We continued to the next marina where two canvasbacks were hiding out with the Canada geese and Mute Swans and dunlin and black-bellied plover were feeding along the shoreline. From this point we pretty much ran into ice again so it was back to the marina for a quick lunch stop. While eating lunch, we couldn’t find the red-necked grebe again but we did have at least two common mergansers making it a clean sweep of the mergs. It was also here where, Frank, Erica and their driver, Chris stopped at 7-11 to pick up some food. Yes this is where the saga begins but we will come back to it.

After lunch we went to the Shark River Inlet and found that to be about as quiet as the Manasquan Inlet although we did have a few gannets, two more Bonaparte’s gulls and a harbor seal. We then had to make a decision, look at more ice covered ponds along the North Shore or head to Island Beach State Park in hopes of the Northern Shrike and/or Bohemian Waxwing that had been reported there this winter. We had had enough of the ice so we decided to take a drive. As we drove south on Route 35, we realized that we would be driving through the town of Lavallette and that a greater white-fronted goose had been seen there earlier in the week. Unfortunately, no one remembered where it had been seen. A quick cell phone to Bert Filemyr at home to check the hotlines gave us the information we needed. Unfortunately Mother Nature was against us as the park was ice and snow covered and there were no geese to be seen.

We then arrived at Island Beach State park (IBSP), paid our entrance fee (Chris led the way and obviously wasn’t able to sweet talk the ranger out of charging us) and parked at the Reed’s Beach trail. At this point, Frank (yes, this is the Frank story) realized his wallet wasn’t in his back pocket. A very quick and hurried search of his pockets and coat did not turn up his wallet and led Frank to the only logical conclusion possible. “Darn it, I must have left my wallet at 7-11”. Actually those of you who know and love Frank realize this is the PG version of his reaction but after all we are family friendly bird club. Calmer heads tried to prevail and a call (actually three phone calls) to the 7-11 did not result in his wallet being found by the staff there. After some disparaging remarks about the staff at the 7-11, Chris, Frank and Erica headed back north to retrieve the missing wallet. Frank hoped that a personal plea for its return would sway the hardened heart of the jerk that had found it but refused to own up to it. About an hour later, we received a phone call from Frank who told us his wallet had been found. Being a big man, he confessed that he had found his wallet and that the entire time it had be safely nestled in the bottom of his wind pants leg and that he hadn’t left it at 7-11, the people he talked to hadn’t been lying about not finding his wallet and at the end of the day all was right with the world. Did I mention that he had made several phone calls to other club members asking for our cell numbers so before we had even left New Jersey, word of this saga was spreading. While on IBSP we did have a few birds: a northern harrier, yellow-rumped warblers, cedar waxwings, song and American Tree sparrows and a gray catbird.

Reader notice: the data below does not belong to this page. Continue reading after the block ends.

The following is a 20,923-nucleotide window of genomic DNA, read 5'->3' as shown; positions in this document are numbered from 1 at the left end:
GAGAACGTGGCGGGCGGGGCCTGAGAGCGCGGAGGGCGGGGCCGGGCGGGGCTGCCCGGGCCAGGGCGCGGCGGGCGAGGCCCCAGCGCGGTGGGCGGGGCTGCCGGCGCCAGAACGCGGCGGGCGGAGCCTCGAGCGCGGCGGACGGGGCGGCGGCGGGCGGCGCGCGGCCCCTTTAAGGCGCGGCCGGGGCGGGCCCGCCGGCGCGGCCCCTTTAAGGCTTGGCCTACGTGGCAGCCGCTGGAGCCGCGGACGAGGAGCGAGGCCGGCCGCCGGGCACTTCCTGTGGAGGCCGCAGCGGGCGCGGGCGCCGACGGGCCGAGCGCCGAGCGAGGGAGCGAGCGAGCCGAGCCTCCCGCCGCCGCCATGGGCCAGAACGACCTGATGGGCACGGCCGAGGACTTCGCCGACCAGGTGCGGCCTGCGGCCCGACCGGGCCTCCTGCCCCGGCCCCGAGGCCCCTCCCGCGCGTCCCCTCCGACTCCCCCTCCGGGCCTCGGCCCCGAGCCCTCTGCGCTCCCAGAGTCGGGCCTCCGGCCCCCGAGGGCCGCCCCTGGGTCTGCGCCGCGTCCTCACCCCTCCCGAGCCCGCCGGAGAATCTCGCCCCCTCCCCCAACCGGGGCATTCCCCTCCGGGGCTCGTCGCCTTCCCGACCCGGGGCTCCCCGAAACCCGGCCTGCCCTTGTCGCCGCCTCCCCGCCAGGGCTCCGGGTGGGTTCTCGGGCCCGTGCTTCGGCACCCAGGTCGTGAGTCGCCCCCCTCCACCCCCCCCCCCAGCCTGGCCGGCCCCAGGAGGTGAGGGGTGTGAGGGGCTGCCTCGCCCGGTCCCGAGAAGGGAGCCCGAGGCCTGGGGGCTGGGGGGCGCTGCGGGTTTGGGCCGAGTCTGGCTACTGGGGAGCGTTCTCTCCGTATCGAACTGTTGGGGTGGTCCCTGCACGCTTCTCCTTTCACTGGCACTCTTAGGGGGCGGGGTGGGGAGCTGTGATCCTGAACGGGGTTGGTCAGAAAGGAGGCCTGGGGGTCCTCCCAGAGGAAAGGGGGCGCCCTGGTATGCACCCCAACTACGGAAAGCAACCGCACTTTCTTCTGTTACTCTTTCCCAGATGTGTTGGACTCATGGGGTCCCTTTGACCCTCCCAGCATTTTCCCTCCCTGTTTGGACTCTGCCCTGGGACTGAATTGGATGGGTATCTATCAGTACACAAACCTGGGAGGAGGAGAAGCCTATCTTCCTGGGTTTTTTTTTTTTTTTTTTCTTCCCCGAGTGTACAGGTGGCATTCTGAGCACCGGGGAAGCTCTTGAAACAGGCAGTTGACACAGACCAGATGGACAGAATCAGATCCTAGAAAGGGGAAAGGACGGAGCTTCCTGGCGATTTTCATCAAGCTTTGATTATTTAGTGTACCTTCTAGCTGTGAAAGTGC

Thanks to all the participants for making this a successful and memorable day!!

Martin Selzer
Field Trip Leader